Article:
Mirrors


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Mirrors

Earlier software from Micrografx that allowed Windows programs to be converted to OS/2 with minimal modification. See also mirror site.

Mirrors

(pop culture)

The now-popular idea that vampires cast no reflection in a mirror (and often have an intense aversion to them) seems to have first been put forward in Bram Stoker‘s novel, Dracula. Soon after his arrival at Castle Dracula, Jonathan Harker observed that the building was devoid of mirrors. When Dracula silently came into Harker’s room while he was shaving, Harker noticed that Dracula, who was standing behind him, did not appear in the shaving mirror as he should have. Dracula complained that mirrors were objects of human vanity, and, seizing the shaving mirror, he broke it.

When the novel was brought to the stage and the episode in Castle Dracula deleted, the incident of the mirror was transformed into a confrontation between Dracula and Dr. Abraham Van Helsing. The mirror incident does not seem to have any precedent in either vampire folklore or the earlier vampire short stories and dramas, although Stoker seemed to have been aware of folklore about mirrors. Mirrors were seen as somehow revealing a person’s spiritual double, the soul. In seeing themselves revealed in a mirror, individuals found confirmation that there was a soul and that hence life went on. They also found in the reflection a new source of anxiety, as the mirror could be used to affect the soul negatively.

The notion that the image in the mirror was somehow the soul was the source of the idea that breaking a mirror brought seven years’ bad luck. Breaking the mirror also damaged the soul.

Thus, one could speculate that the vampire had no soul, had nothing to reflect in the mirror. The mirror forced the vampire to confront the nature of his/her existence as the undead, neither living nor dead. On occasion, in both vampire fiction and the cinema, the idea of nonreflection in mirrors has been extended to film, that is, the vampire would not appear in photographs if developed.

In her popular reinterpretation of the vampire myth, Anne Rice dropped Stoker’s mirror convention. She argued in part that although vampires have certain “supernatural” attributes, they existed in the same physical universe as mortals and generally had to conform to the same physical laws, including those of optics. Hence, in Interview with the Vampire and Vampire Lestat, Louis and Lestat de Lioncourt, respectively, saw themselves in a mirror and experienced a moment of self-revelation about their new vampire image. (Of course, Rice’s vampires didn’t follow all physical laws since they had the ability to fly.)

During the 1990s, vampire writers and movies have moved back and forth on the problem of mirrors, and the related problem of capturing the image of the vampire on film, television, or with the new digital cameras. Some, for example the vampires of “The Twilight Series” and the books of L. A. Banks can see and be seen in mirrors. Meanwhile, most still cannot, including those of television series such as Buffy the Vampire Slayer and Being Human, and the popular books of Charlaine Harris and Laurell K. Hamilton.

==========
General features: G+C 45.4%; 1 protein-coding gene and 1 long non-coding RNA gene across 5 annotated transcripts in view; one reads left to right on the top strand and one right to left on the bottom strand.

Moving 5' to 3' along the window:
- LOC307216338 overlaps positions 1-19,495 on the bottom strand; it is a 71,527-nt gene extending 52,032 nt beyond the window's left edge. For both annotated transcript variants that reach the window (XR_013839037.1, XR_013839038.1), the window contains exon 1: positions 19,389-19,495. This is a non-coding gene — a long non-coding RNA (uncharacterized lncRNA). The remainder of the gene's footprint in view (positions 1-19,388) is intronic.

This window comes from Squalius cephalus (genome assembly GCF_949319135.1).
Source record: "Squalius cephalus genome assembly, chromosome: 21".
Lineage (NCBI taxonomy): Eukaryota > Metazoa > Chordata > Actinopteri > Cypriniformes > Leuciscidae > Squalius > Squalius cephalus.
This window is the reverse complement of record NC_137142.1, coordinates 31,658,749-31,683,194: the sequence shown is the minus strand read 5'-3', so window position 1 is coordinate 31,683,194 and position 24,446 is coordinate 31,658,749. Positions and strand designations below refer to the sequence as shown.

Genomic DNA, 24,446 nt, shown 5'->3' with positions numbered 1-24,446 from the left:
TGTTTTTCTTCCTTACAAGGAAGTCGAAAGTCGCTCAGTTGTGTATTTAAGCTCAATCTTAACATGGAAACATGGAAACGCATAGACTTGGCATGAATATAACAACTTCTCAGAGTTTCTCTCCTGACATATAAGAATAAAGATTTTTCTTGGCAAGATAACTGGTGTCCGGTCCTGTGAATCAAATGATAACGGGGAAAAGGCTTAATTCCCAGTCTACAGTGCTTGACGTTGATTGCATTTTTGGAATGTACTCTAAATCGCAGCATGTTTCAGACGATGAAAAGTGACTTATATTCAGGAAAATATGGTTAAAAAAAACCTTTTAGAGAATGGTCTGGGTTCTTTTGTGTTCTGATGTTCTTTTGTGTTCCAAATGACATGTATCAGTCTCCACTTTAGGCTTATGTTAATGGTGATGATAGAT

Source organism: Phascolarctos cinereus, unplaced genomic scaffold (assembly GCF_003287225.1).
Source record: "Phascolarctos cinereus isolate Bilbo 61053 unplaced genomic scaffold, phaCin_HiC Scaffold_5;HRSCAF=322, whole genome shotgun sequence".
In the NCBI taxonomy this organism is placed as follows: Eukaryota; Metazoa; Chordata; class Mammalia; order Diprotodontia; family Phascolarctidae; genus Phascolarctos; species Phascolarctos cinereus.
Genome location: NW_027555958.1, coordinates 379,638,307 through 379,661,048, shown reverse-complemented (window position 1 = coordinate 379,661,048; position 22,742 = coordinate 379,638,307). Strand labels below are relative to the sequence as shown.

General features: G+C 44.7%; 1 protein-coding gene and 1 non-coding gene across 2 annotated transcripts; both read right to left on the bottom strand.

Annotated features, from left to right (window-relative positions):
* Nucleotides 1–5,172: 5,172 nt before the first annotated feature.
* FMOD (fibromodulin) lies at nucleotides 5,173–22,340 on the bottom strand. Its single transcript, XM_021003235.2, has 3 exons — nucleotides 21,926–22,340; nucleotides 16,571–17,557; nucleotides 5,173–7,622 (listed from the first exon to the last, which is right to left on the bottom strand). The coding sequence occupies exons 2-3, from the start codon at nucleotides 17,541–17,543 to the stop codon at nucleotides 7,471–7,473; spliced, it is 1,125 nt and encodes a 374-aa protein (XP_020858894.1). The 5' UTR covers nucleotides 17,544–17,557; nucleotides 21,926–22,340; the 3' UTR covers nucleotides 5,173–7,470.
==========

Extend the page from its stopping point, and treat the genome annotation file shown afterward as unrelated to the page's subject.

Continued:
Sources:

Goldberg, Benjamin. The Mirror and Man. Charlottesville, VA: University Press of Virginia, 1985. 260 pp.
Ramsland, Katherine. The Vampire Companion. New York: Ballantine Books, 1993. 507 pp.

The Miss Lucy Westenra Society of the Undead see: Vampire Fandom: United States

References in classic literature ?
"To that we answer you," said he of the Mirrors, "that you are as like the very knight I vanquished as one egg is like another, but as you say enchanters persecute you, I will not venture to say positively whether you are the said person or not."
Then, by the aid of the mirror inside the open door, she put on the head--as neat and straight as could be--and afterward called her maids to robe her for the day.
When they went once more into the long hall with the windows and the mirrors, yellow evening was dropping over the waters and the willowy banks; and a bittern sounded in the distance like an elf upon his dwarfish drum.
de Chagny," he continued, still with his hand on the mirror, "would that we had to do with a ghost!
By and by she turned her head and picked up the mirror, eyeing her reflection critically.
The mirror still continued the great object of desire, particularly in the eyes of the old housewife, who produced a pot of parched flour and a string of biscuit roots.
"Only fancy!" answered Ignat, surprised at the broadening grin on his face in the mirror.
The Emperor took off all his clothes, and the impostors placed themselves before him as if they were putting on each part of his new clothes which was ready, and the Emperor turned and bent himself in front of the mirror.
"If you will allow me,' he said, "to take the place of the mirror, I think that I could give you any assurances you required."
The fair widow knew, of old, that Colonel Killigrew's compliments were not always measured by sober truth; so she started up and ran to the mirror, still dreading that the ugly visage of an old woman would meet her gaze.
A certain courtier who had long enjoyed the king's favor and was thereby enriched beyond any other subject of the realm, said to the king: "Give me, I pray, thy wonderful mirror, so that when absent out of thine august presence I may yet do homage before thy visible shadow, prostrating myself night and morning in the glory of thy benign countenance, as which nothing has so divine splendor, O Noonday Sun of the Universe!"
He crept to it to revive himself, lifted the upper part of his body on his trembling arms, thrust forward his head and saw the reflection of his face, as in a mirror. He uttered a terrible cry.